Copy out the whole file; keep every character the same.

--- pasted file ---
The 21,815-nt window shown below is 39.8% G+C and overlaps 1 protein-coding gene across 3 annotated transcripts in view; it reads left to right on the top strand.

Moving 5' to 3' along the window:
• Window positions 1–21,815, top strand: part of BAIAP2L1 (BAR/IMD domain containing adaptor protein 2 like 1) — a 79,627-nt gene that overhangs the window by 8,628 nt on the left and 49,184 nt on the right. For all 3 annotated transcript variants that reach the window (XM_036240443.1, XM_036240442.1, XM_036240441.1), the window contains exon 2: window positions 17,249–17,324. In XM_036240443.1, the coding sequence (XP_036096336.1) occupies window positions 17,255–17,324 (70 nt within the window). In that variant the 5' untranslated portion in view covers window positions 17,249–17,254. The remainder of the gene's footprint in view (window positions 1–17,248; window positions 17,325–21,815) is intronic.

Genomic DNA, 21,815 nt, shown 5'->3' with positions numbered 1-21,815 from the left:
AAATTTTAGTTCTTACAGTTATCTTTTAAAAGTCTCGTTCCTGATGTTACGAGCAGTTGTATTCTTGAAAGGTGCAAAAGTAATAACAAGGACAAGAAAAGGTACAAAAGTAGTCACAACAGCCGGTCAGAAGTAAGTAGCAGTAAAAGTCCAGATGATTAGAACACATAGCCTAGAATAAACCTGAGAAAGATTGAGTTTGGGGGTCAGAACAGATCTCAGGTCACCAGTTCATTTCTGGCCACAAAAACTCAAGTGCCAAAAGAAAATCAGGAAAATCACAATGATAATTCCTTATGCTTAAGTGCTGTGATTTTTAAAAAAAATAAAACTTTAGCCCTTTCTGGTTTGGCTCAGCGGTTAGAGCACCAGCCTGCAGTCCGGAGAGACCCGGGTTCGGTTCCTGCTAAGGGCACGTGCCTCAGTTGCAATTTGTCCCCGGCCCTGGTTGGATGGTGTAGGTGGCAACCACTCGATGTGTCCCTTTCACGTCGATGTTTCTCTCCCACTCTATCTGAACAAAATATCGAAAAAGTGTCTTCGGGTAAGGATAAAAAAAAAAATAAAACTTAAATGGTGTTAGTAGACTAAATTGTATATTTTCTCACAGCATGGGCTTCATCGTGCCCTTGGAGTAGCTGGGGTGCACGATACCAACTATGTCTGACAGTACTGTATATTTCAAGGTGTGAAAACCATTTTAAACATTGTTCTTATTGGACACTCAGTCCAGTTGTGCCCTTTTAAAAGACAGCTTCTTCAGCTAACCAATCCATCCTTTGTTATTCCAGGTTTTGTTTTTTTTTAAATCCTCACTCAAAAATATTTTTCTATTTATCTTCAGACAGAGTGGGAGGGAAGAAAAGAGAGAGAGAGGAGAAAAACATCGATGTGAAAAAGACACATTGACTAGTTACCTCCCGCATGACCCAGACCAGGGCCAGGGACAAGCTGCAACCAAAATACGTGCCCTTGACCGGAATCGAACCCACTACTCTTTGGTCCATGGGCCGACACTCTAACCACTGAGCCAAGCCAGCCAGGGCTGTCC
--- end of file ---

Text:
The 21,815-nt window shown below is 39.8% G+C and overlaps 1 protein-coding gene across 3 annotated transcripts in view; it reads left to right on the top strand.

Moving 5' to 3' along the window:
• Window positions 1–21,815, top strand: part of BAIAP2L1 (BAR/IMD domain containing adaptor protein 2 like 1) — a 79,627-nt gene that overhangs the window by 8,628 nt on the left and 49,184 nt on the right. For all 3 annotated transcript variants that reach the window (XM_036240443.1, XM_036240442.1, XM_036240441.1), the window contains exon 2: window positions 17,249–17,324. In XM_036240443.1, the coding sequence (XP_036096336.1) occupies window positions 17,255–17,324 (70 nt within the window). In that variant the 5' untranslated portion in view covers window positions 17,249–17,254. The remainder of the gene's footprint in view (window positions 1–17,248; window positions 17,325–21,815) is intronic.

Genomic DNA, 21,815 nt, shown 5'->3' with positions numbered 1-21,815 from the left:
AAATTTTAGTTCTTACAGTTATCTTTTAAAAGTCTCGTTCCTGATGTTACGAGCAGTTGTATTCTTGAAAGGTGCAAAAGTAATAACAAGGACAAGAAAAGGTACAAAAGTAGTCACAACAGCCGGTCAGAAGTAAGTAGCAGTAAAAGTCCAGATGATTAGAACACATAGCCTAGAATAAACCTGAGAAAGATTGAGTTTGGGGGTCAGAACAGATCTCAGGTCACCAGTTCATTTCTGGCCACAAAAACTCAAGTGCCAAAAGAAAATCAGGAAAATCACAATGATAATTCCTTATGCTTAAGTGCTGTGATTTTTAAAAAAAATAAAACTTTAGCCCTTTCTGGTTTGGCTCAGCGGTTAGAGCACCAGCCTGCAGTCCGGAGAGACCCGGGTTCGGTTCCTGCTAAGGGCACGTGCCTCAGTTGCAATTTGTCCCCGGCCCTGGTTGGATGGTGTAGGTGGCAACCACTCGATGTGTCCCTTTCACGTCGATGTTTCTCTCCCACTCTATCTGAACAAAATATCGAAAAAGTGTCTTCGGGTAAGGATAAAAAAAAAAATAAAACTTAAATGGTGTTAGTAGACTAAATTGTATATTTTCTCACAGCATGGGCTTCATCGTGCCCTTGGAGTAGCTGGGGTGCACGATACCAACTATGTCTGACAGTACTGTATATTTCAAGGTGTGAAAACCATTTTAAACATTGTTCTTATTGGACACTCAGTCCAGTTGTGCCCTTTTAAAAGACAGCTTCTTCAGCTAACCAATCCATCCTTTGTTATTCCAGGTTTTGTTTTTTTTTAAATCCTCACTCAAAAATATTTTTCTATTTATCTTCAGACAGAGTGGGAGGGAAGAAAAGAGAGAGAGAGGAGAAAAACATCGATGTGAAAAAGACACATTGACTAGTTACCTCCCGCATGACCCAGACCAGGGCCAGGGACAAGCTGCAACCAAAATACGTGCCCTTGACCGGAATCGAACCCACTACTCTTTGGTCCATGGGCCGACACTCTAACCACTGAGCCAAGCCAGCCAGGGCTGTCC